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More graduates to be saddled with a lifetime of debt
Wednesday, 13 June 2007
Life after graduation
Growing fees and increased living and rental costs will mean that some graduates from middle-income families will soon be leaving university with more than £30,000 of debt.
Changes to tuition fees mean universities can now charge up to £3,000 for their courses - an increase of £1,250 from the previous cap - with students now able to apply for up to £9,000 more from the state to cover any yearly course expenses and no longer having to pay fees up-front.
The National Union of Students (NUS) has warned, however, that those graduates from middle-income families who fall short of requirements for government grants or bursaries could well be faced with lifetime levies on their finances.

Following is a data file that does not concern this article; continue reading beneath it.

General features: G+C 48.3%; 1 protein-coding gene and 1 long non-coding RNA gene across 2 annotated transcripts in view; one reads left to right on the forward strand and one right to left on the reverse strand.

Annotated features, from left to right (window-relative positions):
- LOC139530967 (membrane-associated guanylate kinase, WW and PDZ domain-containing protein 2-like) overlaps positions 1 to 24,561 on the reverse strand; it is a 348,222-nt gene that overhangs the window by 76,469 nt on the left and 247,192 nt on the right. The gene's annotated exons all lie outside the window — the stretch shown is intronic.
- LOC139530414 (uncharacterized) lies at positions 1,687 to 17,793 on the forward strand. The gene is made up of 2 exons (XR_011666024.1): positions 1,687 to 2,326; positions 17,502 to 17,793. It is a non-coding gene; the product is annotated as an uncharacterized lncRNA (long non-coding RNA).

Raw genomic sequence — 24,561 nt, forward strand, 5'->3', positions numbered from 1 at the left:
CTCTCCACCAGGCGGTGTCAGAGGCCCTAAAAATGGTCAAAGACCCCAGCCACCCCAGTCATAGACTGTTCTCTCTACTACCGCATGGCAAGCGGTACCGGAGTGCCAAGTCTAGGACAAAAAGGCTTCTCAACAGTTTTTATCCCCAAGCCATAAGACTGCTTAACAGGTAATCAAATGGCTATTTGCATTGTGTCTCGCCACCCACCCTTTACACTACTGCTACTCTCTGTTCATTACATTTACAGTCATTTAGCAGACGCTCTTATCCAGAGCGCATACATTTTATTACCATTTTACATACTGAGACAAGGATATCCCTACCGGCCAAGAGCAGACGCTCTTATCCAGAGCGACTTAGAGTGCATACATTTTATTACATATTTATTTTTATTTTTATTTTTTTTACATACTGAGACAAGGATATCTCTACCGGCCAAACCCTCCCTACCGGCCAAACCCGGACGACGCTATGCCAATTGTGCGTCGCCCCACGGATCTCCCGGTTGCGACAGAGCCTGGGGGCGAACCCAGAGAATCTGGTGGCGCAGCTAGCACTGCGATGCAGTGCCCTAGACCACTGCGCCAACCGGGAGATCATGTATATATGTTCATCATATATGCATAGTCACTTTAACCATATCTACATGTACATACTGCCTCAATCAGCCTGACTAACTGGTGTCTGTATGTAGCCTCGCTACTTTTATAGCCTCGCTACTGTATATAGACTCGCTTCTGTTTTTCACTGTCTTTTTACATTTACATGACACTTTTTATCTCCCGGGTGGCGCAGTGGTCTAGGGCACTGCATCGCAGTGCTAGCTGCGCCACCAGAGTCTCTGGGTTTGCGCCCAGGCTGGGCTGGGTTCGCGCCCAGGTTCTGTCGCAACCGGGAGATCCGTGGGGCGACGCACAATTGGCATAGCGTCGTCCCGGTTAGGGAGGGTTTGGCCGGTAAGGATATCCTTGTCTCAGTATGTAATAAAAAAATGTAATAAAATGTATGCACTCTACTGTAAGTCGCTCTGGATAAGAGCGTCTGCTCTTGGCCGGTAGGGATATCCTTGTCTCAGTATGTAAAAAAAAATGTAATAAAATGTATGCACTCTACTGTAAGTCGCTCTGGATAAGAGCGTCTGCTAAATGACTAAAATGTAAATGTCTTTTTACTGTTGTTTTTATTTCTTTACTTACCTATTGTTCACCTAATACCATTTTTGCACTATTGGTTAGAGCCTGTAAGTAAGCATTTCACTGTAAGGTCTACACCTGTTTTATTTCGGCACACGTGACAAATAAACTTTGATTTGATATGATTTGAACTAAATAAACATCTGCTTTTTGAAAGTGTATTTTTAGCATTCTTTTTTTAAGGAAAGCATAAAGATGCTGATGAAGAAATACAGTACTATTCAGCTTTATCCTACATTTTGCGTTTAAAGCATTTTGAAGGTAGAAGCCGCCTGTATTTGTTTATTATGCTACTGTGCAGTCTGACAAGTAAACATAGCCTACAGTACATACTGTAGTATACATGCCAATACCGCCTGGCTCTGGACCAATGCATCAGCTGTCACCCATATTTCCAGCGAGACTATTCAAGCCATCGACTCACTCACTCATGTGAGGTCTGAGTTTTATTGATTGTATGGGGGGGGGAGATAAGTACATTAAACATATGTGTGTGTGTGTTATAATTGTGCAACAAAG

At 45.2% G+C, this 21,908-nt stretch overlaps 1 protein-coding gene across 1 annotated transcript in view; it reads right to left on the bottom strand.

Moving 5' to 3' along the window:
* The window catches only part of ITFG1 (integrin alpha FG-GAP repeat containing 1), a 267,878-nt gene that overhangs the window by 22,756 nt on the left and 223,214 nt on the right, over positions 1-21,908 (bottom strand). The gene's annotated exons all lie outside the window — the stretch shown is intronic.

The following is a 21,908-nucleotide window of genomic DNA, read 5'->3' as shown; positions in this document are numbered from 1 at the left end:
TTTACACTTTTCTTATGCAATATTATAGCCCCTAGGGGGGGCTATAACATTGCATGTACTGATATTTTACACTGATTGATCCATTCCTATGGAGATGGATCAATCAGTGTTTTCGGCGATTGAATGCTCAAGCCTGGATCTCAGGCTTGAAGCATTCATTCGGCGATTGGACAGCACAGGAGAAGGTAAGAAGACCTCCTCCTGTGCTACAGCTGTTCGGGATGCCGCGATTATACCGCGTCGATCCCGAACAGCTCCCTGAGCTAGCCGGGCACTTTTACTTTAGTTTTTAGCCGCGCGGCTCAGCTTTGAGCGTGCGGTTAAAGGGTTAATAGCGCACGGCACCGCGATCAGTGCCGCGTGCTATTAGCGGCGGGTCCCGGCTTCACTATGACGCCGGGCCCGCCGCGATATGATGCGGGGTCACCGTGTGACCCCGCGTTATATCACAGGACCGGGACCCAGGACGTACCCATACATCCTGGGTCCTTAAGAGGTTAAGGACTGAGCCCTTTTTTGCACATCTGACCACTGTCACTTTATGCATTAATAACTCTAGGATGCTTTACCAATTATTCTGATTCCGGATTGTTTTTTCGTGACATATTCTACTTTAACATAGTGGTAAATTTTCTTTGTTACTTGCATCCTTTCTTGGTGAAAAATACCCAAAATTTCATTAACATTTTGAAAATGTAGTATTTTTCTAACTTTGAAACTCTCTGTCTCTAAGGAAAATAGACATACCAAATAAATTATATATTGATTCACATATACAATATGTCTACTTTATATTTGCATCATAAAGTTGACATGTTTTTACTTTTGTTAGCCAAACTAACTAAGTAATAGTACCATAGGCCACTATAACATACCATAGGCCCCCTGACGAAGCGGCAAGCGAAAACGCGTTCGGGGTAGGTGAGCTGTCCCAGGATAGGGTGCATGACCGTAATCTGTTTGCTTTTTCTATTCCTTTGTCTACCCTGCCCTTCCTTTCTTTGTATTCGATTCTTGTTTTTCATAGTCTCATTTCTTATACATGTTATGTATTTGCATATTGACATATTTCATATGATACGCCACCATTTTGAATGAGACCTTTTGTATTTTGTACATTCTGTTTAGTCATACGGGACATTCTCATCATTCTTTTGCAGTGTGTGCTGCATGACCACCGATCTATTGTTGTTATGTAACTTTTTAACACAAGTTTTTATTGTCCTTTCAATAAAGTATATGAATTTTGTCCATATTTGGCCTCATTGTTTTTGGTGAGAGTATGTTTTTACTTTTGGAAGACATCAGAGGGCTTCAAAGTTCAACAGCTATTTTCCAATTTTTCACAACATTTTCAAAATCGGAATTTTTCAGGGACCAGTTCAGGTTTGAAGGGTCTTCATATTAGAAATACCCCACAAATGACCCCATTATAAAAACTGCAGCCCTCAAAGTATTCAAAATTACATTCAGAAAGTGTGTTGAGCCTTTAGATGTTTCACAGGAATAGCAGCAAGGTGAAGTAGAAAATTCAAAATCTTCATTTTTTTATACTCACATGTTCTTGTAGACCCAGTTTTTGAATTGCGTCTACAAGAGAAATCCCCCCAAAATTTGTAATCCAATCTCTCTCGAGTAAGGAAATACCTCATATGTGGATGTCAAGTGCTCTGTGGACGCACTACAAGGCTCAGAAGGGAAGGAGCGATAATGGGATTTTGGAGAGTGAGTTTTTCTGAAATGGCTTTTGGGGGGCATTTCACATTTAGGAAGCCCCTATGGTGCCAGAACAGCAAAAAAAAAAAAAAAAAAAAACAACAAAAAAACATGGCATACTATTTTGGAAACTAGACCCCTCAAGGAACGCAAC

"Fee loans, along with levels of borrowing for living expenses, have now ratcheted up typical graduate debts to a massive £30,000," Gemma Tumelty, NUS president told the Telegraph.
"Debt does not only affect students' choices before they enter university, it affects the courses they choose, the career they take on, the likelihood of them pursuing further study and their chances to save and invest as graduates."
The heightened level of concern comes after the Student Loans Company revealed that its total lending to students in the UK in the last financial year stood at £3.4 billion - a substantial rise from the previous year's figure of £2.9 billion.